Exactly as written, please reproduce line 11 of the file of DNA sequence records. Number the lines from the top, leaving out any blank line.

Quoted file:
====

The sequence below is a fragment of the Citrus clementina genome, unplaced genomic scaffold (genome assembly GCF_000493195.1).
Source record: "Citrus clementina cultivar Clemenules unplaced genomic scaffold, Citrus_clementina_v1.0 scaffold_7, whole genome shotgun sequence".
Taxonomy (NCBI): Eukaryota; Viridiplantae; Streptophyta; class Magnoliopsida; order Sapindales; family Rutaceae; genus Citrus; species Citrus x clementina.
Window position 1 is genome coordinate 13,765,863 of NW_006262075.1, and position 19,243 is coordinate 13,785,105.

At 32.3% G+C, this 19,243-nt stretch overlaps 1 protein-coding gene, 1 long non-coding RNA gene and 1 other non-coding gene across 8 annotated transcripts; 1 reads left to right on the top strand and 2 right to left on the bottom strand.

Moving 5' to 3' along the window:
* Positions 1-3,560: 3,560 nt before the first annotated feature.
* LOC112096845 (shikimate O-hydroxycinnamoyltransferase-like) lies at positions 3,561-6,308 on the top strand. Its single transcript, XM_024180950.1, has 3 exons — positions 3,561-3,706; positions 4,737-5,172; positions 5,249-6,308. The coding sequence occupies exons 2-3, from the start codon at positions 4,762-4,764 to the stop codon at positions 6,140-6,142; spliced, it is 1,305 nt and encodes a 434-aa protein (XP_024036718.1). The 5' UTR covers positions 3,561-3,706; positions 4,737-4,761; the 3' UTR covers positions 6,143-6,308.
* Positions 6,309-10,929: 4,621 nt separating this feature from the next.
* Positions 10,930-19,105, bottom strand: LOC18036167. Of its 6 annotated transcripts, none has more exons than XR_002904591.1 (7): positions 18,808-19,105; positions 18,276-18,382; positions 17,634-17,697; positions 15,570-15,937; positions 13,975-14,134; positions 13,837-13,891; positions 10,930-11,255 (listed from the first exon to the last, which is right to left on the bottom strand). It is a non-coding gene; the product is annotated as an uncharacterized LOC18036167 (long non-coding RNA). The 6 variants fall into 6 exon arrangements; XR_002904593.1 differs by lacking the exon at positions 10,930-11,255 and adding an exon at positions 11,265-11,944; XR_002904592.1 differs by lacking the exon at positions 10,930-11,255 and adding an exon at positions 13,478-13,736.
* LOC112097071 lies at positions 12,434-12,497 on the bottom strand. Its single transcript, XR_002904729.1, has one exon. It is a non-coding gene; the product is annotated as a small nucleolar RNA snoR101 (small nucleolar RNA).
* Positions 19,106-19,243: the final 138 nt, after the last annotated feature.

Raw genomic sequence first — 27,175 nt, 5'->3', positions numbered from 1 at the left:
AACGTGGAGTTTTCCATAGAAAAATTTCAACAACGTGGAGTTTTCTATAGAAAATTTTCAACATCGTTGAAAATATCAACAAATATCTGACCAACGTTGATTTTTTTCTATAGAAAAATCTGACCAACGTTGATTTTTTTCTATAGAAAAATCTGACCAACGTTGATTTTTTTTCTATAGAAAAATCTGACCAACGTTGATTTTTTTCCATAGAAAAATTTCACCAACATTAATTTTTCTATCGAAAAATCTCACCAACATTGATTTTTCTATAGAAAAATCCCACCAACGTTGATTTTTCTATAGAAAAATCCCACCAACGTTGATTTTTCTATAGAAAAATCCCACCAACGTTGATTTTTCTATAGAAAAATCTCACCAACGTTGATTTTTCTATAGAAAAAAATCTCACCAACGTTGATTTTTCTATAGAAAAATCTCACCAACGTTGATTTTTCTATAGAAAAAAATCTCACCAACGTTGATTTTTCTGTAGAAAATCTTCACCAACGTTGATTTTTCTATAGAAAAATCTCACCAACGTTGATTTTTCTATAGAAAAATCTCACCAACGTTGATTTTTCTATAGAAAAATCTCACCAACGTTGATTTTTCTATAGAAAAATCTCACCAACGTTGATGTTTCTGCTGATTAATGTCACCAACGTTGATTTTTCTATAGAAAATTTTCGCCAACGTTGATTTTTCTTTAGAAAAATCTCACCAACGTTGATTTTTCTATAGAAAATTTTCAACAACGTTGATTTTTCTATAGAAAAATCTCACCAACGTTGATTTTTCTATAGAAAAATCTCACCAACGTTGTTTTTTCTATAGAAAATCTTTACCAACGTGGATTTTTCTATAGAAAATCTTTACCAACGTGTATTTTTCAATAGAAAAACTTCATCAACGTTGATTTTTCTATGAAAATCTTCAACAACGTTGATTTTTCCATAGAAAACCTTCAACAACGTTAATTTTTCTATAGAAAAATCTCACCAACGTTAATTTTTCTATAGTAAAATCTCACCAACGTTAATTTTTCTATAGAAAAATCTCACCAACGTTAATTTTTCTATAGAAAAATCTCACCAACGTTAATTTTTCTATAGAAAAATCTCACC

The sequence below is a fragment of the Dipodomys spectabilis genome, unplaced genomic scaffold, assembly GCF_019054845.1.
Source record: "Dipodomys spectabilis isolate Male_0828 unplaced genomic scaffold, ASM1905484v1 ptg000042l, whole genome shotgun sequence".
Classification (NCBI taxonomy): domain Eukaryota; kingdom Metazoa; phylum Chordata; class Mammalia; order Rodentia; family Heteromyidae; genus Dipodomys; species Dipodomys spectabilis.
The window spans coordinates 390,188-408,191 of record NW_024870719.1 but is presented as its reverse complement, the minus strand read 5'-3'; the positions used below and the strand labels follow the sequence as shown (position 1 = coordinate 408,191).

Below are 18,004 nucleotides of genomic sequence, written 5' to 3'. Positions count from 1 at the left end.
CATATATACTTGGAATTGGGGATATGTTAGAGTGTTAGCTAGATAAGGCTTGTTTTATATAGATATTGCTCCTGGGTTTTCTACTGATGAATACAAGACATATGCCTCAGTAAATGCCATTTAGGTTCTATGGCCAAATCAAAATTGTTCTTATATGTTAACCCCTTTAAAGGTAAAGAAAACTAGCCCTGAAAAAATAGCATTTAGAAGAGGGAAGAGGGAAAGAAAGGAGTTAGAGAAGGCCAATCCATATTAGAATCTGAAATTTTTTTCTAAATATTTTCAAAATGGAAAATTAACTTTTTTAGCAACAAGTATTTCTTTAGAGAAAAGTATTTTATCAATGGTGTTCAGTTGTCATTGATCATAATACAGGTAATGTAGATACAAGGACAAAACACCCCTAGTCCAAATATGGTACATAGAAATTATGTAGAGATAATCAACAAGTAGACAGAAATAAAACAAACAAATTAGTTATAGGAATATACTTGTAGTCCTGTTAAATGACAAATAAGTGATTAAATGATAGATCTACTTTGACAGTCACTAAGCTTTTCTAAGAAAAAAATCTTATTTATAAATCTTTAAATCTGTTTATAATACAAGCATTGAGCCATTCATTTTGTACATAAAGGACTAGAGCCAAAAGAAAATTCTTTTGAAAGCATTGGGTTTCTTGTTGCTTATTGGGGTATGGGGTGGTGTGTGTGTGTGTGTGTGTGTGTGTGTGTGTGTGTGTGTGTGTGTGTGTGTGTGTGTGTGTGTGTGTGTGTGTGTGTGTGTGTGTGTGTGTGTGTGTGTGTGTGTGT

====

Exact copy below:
* LOC112097071 lies at positions 12,434-12,497 on the bottom strand. Its single transcript, XR_002904729.1, has one exon. It is a non-coding gene; the product is annotated as a small nucleolar RNA snoR101 (small nucleolar RNA).